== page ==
Thai PM denies hold up with digital wallet plan

Photo courtesy of Bangkok Post

The government remains undeterred as it stands firm on its 10,000-baht digital wallet scheme, scheduled for a May launch, despite legal challenges.

Prime Minister Srettha Thavisin promised a consensus after seeking opinions from key players.

“We stand by the original timeframe.”

The Council of State recently weighed in on the legality of the government’s plan to borrow a hefty 500 billion baht to finance the scheme.

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“The Council of State did not say whether the government’s loan bill to fund the handout is legally viable. We have to listen to various opinions.”

However, critics demanding transparency on the Council’s opinions were met with a cryptic response.

The 61 year old Thai PM insisted that the opinions would be revealed at an appropriate time, adding to the intrigue surrounding the controversial financial manoeuvre.

Deputy Finance Minister Julapun Amornvivat clarified the Council’s role, stating they provided legal opinions and held no authority to decide on the government’s ability to seek loans.

“The government is ready to listen and act in line with the law.”

The Council’s secretary-general, Pakorn Nilprapunt, emphasised that their role was advisory, citing the 2018 State Fiscal and Financial Discipline Act as the basis for their evaluation.

“The council only gave opinions on whether such a bill could be issued.”

Legal hurdles

Notably, the law stipulates specific conditions under which the government can take loans, invoking Section 53. This provision allows loans for urgent action to address critical problems where annual appropriations cannot be fixed promptly, reported Bangkok Post.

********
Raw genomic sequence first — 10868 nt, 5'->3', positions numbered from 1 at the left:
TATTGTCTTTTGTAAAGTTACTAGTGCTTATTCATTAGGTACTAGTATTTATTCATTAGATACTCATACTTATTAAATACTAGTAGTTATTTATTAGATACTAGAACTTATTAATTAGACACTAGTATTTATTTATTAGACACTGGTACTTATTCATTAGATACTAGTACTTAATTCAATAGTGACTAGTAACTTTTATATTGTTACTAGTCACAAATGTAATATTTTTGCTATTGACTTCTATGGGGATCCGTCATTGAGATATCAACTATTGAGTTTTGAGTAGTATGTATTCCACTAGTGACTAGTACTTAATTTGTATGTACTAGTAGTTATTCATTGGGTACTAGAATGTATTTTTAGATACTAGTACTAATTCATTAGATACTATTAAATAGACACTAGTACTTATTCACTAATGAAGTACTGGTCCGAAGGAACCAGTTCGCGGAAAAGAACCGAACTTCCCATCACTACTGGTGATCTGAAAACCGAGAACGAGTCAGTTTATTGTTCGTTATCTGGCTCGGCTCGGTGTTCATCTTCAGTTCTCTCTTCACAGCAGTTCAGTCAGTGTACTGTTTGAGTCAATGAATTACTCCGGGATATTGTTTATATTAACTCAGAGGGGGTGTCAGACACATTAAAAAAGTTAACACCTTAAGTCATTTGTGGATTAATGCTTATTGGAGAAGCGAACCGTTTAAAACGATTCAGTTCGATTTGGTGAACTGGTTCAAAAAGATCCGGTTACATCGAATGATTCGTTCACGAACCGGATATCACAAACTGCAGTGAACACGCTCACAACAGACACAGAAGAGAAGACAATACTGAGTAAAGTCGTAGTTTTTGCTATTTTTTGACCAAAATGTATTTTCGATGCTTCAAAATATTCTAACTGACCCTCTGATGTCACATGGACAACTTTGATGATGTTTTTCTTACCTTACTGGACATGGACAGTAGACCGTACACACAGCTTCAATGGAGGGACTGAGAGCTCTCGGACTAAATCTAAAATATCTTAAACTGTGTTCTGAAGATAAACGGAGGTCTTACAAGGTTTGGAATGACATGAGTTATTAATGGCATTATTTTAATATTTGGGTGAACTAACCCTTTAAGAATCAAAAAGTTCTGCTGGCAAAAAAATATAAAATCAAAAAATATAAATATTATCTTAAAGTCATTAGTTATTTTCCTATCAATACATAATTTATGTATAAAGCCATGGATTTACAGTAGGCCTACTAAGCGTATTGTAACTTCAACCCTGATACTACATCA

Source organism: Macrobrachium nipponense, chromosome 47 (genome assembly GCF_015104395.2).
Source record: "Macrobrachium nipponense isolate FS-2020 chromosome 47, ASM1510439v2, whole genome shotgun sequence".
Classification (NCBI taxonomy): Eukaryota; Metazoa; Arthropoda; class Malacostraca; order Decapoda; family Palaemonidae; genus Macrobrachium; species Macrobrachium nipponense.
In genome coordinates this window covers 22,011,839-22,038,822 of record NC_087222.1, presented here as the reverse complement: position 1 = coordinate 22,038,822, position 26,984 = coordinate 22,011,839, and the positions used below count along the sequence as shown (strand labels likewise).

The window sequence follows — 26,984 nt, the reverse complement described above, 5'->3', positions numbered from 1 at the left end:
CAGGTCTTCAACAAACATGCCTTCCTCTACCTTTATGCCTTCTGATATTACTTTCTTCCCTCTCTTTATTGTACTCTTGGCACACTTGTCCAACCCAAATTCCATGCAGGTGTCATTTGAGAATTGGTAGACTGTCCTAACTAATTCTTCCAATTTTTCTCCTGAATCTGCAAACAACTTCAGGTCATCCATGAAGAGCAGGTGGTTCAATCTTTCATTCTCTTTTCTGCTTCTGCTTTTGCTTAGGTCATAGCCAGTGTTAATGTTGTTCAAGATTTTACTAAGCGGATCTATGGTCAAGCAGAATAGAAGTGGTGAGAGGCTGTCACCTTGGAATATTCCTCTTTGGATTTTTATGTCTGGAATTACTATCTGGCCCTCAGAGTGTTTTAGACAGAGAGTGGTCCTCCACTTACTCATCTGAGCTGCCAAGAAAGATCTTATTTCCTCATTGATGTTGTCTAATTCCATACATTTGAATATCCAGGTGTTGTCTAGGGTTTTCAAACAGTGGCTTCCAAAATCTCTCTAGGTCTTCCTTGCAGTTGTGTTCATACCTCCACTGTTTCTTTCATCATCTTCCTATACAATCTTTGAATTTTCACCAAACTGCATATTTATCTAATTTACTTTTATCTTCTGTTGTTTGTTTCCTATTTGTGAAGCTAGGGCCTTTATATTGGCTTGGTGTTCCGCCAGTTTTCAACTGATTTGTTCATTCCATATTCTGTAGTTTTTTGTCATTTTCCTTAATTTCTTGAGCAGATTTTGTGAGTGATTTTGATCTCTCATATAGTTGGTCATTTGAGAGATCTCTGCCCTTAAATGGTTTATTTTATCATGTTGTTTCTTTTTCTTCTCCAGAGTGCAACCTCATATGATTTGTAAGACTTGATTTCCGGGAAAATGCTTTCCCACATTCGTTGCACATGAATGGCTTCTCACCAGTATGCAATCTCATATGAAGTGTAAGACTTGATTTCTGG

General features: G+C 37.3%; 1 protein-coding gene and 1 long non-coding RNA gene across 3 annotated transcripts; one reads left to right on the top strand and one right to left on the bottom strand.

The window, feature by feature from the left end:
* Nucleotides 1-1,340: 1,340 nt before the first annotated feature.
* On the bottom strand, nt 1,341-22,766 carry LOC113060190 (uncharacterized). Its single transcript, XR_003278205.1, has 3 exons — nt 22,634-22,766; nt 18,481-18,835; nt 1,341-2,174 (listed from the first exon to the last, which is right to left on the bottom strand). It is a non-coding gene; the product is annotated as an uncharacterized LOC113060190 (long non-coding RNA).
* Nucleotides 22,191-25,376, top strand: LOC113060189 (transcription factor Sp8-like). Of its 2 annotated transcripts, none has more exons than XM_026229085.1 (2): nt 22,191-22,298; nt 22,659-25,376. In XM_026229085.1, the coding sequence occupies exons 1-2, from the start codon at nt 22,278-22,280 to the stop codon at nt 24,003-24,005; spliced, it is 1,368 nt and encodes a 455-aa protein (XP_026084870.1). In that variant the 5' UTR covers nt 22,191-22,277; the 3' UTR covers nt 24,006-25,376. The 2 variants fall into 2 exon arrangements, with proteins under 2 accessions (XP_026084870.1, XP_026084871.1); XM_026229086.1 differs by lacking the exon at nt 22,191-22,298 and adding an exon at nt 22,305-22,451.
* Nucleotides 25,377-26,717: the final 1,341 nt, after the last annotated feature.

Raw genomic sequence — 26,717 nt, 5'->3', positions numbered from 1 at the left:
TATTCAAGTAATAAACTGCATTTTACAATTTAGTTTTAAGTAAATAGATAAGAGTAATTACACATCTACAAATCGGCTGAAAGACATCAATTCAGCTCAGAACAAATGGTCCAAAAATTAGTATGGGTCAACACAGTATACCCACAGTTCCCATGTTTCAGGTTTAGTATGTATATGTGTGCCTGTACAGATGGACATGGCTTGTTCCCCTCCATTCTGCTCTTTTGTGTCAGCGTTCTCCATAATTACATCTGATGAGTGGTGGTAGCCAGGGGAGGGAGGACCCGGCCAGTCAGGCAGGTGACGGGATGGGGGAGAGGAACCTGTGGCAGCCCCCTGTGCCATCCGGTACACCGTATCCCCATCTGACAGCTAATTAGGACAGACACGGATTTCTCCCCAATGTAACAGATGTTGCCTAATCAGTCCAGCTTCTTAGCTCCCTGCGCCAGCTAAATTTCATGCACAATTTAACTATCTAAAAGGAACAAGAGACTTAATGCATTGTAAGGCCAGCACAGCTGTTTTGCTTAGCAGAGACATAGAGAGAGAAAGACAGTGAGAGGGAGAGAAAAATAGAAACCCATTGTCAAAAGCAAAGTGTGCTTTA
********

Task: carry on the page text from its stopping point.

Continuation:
Calls for transparency from critics like Jurin Laksanawisit, a Democrat Party MP, grew louder. Laksanawisit urged the government to unveil details.

“If any problems occur, the government must take responsibility.”

Senator Tuang Antachai questioned the necessity of the digital wallet scheme, challenging the government’s economic crisis narrative. He hinted at a potential legal showdown.

“If the government insists on issuing a loan bill to fund the scheme, the Constitutional Court would be asked to rule on its legality.”

The digital money scheme, a flagship election promise of the ruling Pheu Thai Party, is set to benefit Thais aged 16 and older earning less than 70,000 baht monthly, with under 500,000 baht in bank deposits. However, stringent restrictions dictate the funds’ use, excluding online purchases, tobacco, alcohol, and even cash vouchers and valuables.

Moreover, the money must be spent within the recipient’s registered district. As the nation braces for this financial experiment, the contentious rollout promises to make headlines well beyond its May debut.

Bangkok NewsEconomy NewsPolitics NewsThailand News

Puntid Tantivangphaisal

Originally from Hong Kong, Puntid moved to Bangkok in 2020 to pursue further studies in translation. She holds a Bachelor's degree in Comparative Literature from the University of Hong Kong. Puntid spent 8 years living in Manchester, UK. Before joining The Thaiger, Puntid has been a freelance translator for 2 years. In her free time, she enjoys swimming and listening to music, as well as writing short fiction and poetry.

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